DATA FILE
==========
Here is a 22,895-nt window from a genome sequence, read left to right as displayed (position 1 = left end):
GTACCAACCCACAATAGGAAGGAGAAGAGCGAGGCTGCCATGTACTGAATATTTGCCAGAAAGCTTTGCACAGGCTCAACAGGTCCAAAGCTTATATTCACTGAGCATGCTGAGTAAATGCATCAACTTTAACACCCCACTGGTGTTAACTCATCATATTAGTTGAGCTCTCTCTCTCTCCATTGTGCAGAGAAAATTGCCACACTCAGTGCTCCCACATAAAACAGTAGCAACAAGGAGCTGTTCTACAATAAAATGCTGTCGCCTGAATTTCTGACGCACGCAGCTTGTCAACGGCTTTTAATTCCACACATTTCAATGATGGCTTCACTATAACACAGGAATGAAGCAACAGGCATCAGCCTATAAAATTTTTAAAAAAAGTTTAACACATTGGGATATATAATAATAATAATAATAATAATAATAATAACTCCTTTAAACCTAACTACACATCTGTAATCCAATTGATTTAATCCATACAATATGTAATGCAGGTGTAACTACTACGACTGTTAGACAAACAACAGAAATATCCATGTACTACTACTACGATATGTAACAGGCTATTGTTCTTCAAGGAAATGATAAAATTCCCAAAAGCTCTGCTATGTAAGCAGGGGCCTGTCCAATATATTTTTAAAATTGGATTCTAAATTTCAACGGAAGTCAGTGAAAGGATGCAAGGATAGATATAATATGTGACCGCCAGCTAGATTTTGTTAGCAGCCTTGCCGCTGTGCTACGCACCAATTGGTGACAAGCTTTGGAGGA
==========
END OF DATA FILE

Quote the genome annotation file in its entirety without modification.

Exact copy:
Here is a 22,895-nt window from a genome sequence, read left to right as displayed (position 1 = left end):
GTACCAACCCACAATAGGAAGGAGAAGAGCGAGGCTGCCATGTACTGAATATTTGCCAGAAAGCTTTGCACAGGCTCAACAGGTCCAAAGCTTATATTCACTGAGCATGCTGAGTAAATGCATCAACTTTAACACCCCACTGGTGTTAACTCATCATATTAGTTGAGCTCTCTCTCTCTCCATTGTGCAGAGAAAATTGCCACACTCAGTGCTCCCACATAAAACAGTAGCAACAAGGAGCTGTTCTACAATAAAATGCTGTCGCCTGAATTTCTGACGCACGCAGCTTGTCAACGGCTTTTAATTCCACACATTTCAATGATGGCTTCACTATAACACAGGAATGAAGCAACAGGCATCAGCCTATAAAATTTTTAAAAAAAGTTTAACACATTGGGATATATAATAATAATAATAATAATAATAATAATAACTCCTTTAAACCTAACTACACATCTGTAATCCAATTGATTTAATCCATACAATATGTAATGCAGGTGTAACTACTACGACTGTTAGACAAACAACAGAAATATCCATGTACTACTACTACGATATGTAACAGGCTATTGTTCTTCAAGGAAATGATAAAATTCCCAAAAGCTCTGCTATGTAAGCAGGGGCCTGTCCAATATATTTTTAAAATTGGATTCTAAATTTCAACGGAAGTCAGTGAAAGGATGCAAGGATAGATATAATATGTGACCGCCAGCTAGATTTTGTTAGCAGCCTTGCCGCTGTGCTACGCACCAATTGGTGACAAGCTTTGGAGGA